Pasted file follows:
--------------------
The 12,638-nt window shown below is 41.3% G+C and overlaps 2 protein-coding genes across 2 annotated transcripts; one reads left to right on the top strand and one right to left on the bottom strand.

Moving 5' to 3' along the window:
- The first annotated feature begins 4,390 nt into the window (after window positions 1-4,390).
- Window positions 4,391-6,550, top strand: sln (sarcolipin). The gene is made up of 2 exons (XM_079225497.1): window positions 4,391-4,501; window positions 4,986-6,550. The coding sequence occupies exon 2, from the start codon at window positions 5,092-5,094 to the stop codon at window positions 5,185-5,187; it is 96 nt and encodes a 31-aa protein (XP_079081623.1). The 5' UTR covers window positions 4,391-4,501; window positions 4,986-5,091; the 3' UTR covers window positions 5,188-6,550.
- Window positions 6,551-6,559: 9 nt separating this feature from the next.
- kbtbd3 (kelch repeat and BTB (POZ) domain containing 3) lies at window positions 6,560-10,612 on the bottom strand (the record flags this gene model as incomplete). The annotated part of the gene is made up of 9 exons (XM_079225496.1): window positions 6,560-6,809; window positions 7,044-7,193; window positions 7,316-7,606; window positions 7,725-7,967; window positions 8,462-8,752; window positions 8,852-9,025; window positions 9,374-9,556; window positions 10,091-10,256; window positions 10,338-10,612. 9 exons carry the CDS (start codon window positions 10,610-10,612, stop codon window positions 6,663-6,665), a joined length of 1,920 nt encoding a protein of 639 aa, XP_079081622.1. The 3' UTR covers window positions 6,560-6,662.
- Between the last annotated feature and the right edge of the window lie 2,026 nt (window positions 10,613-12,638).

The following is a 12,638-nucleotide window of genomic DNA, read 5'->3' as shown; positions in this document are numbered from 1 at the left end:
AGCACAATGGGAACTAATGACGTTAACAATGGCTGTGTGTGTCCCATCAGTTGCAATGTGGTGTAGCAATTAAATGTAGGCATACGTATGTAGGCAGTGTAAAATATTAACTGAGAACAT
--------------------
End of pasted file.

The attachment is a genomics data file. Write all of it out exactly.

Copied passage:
The 12,638-nt window shown below is 41.3% G+C and overlaps 2 protein-coding genes across 2 annotated transcripts; one reads left to right on the top strand and one right to left on the bottom strand.

Moving 5' to 3' along the window:
- The first annotated feature begins 4,390 nt into the window (after window positions 1-4,390).
- Window positions 4,391-6,550, top strand: sln (sarcolipin). The gene is made up of 2 exons (XM_079225497.1): window positions 4,391-4,501; window positions 4,986-6,550. The coding sequence occupies exon 2, from the start codon at window positions 5,092-5,094 to the stop codon at window positions 5,185-5,187; it is 96 nt and encodes a 31-aa protein (XP_079081623.1). The 5' UTR covers window positions 4,391-4,501; window positions 4,986-5,091; the 3' UTR covers window positions 5,188-6,550.
- Window positions 6,551-6,559: 9 nt separating this feature from the next.
- kbtbd3 (kelch repeat and BTB (POZ) domain containing 3) lies at window positions 6,560-10,612 on the bottom strand (the record flags this gene model as incomplete). The annotated part of the gene is made up of 9 exons (XM_079225496.1): window positions 6,560-6,809; window positions 7,044-7,193; window positions 7,316-7,606; window positions 7,725-7,967; window positions 8,462-8,752; window positions 8,852-9,025; window positions 9,374-9,556; window positions 10,091-10,256; window positions 10,338-10,612. 9 exons carry the CDS (start codon window positions 10,610-10,612, stop codon window positions 6,663-6,665), a joined length of 1,920 nt encoding a protein of 639 aa, XP_079081622.1. The 3' UTR covers window positions 6,560-6,662.
- Between the last annotated feature and the right edge of the window lie 2,026 nt (window positions 10,613-12,638).

The following is a 12,638-nucleotide window of genomic DNA, read 5'->3' as shown; positions in this document are numbered from 1 at the left end:
AGCACAATGGGAACTAATGACGTTAACAATGGCTGTGTGTGTCCCATCAGTTGCAATGTGGTGTAGCAATTAAATGTAGGCATACGTATGTAGGCAGTGTAAAATATTAACTGAGAACAT